Economic Survey: Coming year may pose challenges on fiscal front, but 3% deficit target achievable in FY21
Economic Survey: For FY19, the government had pegged fiscal deficit target of 3.4% of GDP.
Just a day before the final budget 2019 announcement, the Ministry of Finance released the Economic Survey for 2018-19, where it pointed out that several challenges face India's on the fiscal front. However, a ray of hope was also highlighted, as the government will be able to achieve its fiscal deficit target of 3% of GDP by FY20-21. Data released by controller general of accounts revealed that India's fiscal deficit came in at Rs 3.66 trillion already in the first two months of FY20, which has clocked 52% of full-year budget target. For FY19, the government had pegged fiscal deficit target of 3.4% of GDP.
According to the survey, the revised fiscal glide path envisages achieving fiscal deficit of 3 per cent of GDP by FY 2020-21 and Central Government debt to 40 per cent of GDP by 2024-25. The Survey notes the Medium Term Fiscal Policy Statement presented along with the Union Budget 2018-19 aimed to reach the fiscal deficit target of 3.3 per cent of GDP in 2018-19 BE.
The survey said, "The FY 2018-19 has ended with fiscal deficit at 3.4 per cent of GDP and debt to GDP ratio of 44.5 per cent (Provisional). As per cent of GDP, total Central Government expenditure fell by 0.3 percentage points in 2018-19 PA over 2017-18, with 0.4 percentage point’s reduction in revenue expenditure and 0.1 percentage point increase in capital expenditure. With respect to States finances, their own tax and non-tax revenue display robust growth in 2017-18 RE which is envisaged to be maintained in 2018-19 BE."
Cautioning, the economic survey says, " the coming year will pose several challenges on the fiscal front."
Firstly, there are apprehensions of slowing of growth, which will have implications for revenue collections. Secondly, the financial year 2018-19 has ended with shortfall in GST collections. Therefore, revenue buoyancy of GST will be key to improved resource position of both Central and State Governments.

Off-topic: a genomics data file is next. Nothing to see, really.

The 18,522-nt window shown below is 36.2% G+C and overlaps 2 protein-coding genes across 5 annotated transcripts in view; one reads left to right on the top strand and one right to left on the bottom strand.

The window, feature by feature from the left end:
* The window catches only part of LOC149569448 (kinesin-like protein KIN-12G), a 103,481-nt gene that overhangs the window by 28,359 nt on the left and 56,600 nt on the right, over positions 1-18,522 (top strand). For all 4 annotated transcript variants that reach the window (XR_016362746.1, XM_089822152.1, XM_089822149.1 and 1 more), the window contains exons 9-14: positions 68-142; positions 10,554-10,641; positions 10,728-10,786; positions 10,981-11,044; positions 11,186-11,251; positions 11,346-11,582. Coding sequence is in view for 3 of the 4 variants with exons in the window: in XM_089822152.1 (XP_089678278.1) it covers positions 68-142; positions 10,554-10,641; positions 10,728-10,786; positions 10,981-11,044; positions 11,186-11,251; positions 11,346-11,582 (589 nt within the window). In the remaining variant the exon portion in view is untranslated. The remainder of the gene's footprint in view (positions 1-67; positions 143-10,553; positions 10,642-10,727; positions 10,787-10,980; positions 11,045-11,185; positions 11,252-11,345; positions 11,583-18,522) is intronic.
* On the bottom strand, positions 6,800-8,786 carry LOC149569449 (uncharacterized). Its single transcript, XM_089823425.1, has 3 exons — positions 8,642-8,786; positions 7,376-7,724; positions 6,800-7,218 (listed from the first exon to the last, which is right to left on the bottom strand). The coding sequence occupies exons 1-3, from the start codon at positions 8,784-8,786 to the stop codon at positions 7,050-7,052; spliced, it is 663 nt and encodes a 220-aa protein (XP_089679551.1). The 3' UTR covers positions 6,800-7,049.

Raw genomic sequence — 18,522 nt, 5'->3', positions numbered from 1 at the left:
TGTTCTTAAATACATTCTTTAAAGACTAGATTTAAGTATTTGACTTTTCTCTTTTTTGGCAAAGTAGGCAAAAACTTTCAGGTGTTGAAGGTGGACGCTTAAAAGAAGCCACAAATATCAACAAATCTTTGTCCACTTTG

Thirdly, resources for now expanded Pradhan Mantri Kisan Samman Nidhi (PM-KISAN) and Ayushmaan Bharat, as well as new initiatives of the new Government, will have to be found without compromising the fiscal deficit target as per the revised glide path.
Also, US sanctions on oil import from Iran is likely to have impact on oil prices and thereby on the petroleum subsidy, apart from implications for current account balances.
Finally, Fifteenth Finance Commission will submit its report for next five years beginning April 2020. Its recommendation especially on tax devolution will have implications for Central Government finances.
“Broadening and deepening the direct tax base and stabilization of Goods and Services Tax are the other priorities. Improving the quality of expenditure remains the key priority. Meeting allocational requirements without diversion from the newly revised fiscal glide path remains the foremost challenge. Despite several headwinds, Indian economy is expected to grow at 6.8 per cent (as per provisional estimates released by Central Statistics Office) in 2018-19 while maintaining macro-economic stability. The growth with macro-stability stems mainly from ongoing structural reform, fiscal discipline, efficient delivery of services and financial inclusion”, says the Survey.